For a more objective approach, system inspectors should have knowledge of a range of ventilation units. A trained person who has the use of special instrumentation is also better placed to evaluate the clean on completion.
Inspection intervals are recommended for each of the cleanliness quality classes in months, ranging from 12 to 48. Extremely hygiene critical components such as filters and wet areas of systems like humidifiers and cooling sections should be inspected more intensively at a six-month frequency.
The inspection plan should include information about the cleanliness quality class of the building and measurement methods being employed, plus confirmation that the inspectors have the qualifications and experience to do the job. There is also guidance for checking out new installations.
Cleaning need assessment
Assessing the nature of any contamination should be undertaken during the inspection process. This is important because it defines the required cleaning method.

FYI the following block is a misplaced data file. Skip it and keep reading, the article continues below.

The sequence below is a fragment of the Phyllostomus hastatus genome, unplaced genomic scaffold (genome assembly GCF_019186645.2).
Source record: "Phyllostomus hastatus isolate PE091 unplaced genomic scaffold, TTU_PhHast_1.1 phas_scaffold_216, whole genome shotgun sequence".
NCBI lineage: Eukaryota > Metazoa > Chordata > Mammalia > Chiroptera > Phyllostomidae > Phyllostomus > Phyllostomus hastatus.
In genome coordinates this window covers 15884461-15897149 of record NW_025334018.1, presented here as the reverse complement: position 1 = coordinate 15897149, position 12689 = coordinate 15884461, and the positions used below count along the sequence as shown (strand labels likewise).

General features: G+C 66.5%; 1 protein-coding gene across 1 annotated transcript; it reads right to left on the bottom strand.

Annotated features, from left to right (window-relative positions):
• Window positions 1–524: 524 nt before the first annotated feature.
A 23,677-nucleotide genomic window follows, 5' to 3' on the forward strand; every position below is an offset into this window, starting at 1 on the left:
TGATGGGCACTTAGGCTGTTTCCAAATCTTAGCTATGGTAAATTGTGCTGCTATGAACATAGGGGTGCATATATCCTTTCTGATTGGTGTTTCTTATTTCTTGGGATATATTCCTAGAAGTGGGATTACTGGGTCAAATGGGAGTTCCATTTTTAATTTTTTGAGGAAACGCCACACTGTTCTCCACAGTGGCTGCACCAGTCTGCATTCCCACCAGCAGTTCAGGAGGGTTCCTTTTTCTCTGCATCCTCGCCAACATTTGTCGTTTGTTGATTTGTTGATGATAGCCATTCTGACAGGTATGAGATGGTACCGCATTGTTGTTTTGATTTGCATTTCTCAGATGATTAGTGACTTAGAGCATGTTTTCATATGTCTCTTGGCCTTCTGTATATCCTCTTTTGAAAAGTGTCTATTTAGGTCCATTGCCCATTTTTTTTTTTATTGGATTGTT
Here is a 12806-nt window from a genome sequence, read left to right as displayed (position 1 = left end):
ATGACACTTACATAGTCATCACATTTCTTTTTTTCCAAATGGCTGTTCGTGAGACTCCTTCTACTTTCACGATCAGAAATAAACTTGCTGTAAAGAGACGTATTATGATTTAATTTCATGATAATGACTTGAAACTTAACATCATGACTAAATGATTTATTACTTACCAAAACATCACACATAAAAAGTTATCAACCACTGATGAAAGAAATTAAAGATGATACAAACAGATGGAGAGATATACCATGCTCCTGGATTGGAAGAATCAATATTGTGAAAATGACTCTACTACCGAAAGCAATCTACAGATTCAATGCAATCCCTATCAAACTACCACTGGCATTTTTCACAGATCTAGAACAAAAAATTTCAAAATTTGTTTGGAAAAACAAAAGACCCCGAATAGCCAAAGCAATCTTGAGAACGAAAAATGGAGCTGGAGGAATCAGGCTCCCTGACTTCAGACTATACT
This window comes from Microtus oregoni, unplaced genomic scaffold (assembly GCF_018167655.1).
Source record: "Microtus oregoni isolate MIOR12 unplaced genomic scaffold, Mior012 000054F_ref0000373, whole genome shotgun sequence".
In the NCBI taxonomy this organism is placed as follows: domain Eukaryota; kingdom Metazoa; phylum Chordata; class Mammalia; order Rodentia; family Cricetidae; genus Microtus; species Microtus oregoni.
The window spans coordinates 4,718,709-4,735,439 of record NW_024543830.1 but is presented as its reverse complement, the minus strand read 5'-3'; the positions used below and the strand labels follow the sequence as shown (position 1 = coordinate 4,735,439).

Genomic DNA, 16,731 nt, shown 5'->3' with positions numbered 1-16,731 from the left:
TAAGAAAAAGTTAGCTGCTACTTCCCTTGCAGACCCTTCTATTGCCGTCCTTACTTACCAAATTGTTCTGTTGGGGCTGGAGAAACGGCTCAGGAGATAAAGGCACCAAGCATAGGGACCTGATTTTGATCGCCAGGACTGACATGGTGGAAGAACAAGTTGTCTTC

System components are deemed polluted when visual inspection and analytical verification reveals unacceptable dust levels and microbial or other contamination. Dust accumulation and the type of pollutants present, such as bacterial growth, should determine the need for cleaning, cleaning methods and any environmental controls that will be required.
The standard sets out acceptable and unacceptable contamination levels according the preferred weight-based measurement method (g/m2) in three different scenarios relating to existing HVAC systems, new duct systems and cleaned systems.
"In all three cases, the standard provides the clarity and a benchmark that building owners, builders and service contractors have been crying out for," Booth said.
Where hazardous dusts such as asbestos and radiological materials are suspected to be present, a specialist investigation is required.
Prior to any work being carried out, a cleaning plan should be drawn up detailing the work, targets and tasks. It should include:
•A summary of the assessment, including the systems and parts that need cleaning
•Detailed time schedule for the work
•Cleaning methods to be employed
•Description of how access will be gained to ducts and equipment not visible in rooms
•List of components to be removed for cleaning and those to be replaced
•Protection of the rooms in which the cleaning equipment is to be used
•Briefing of building occupants about the work, including health and safety considerations
•Microbiological considerations when relevant, including the use of disinfectants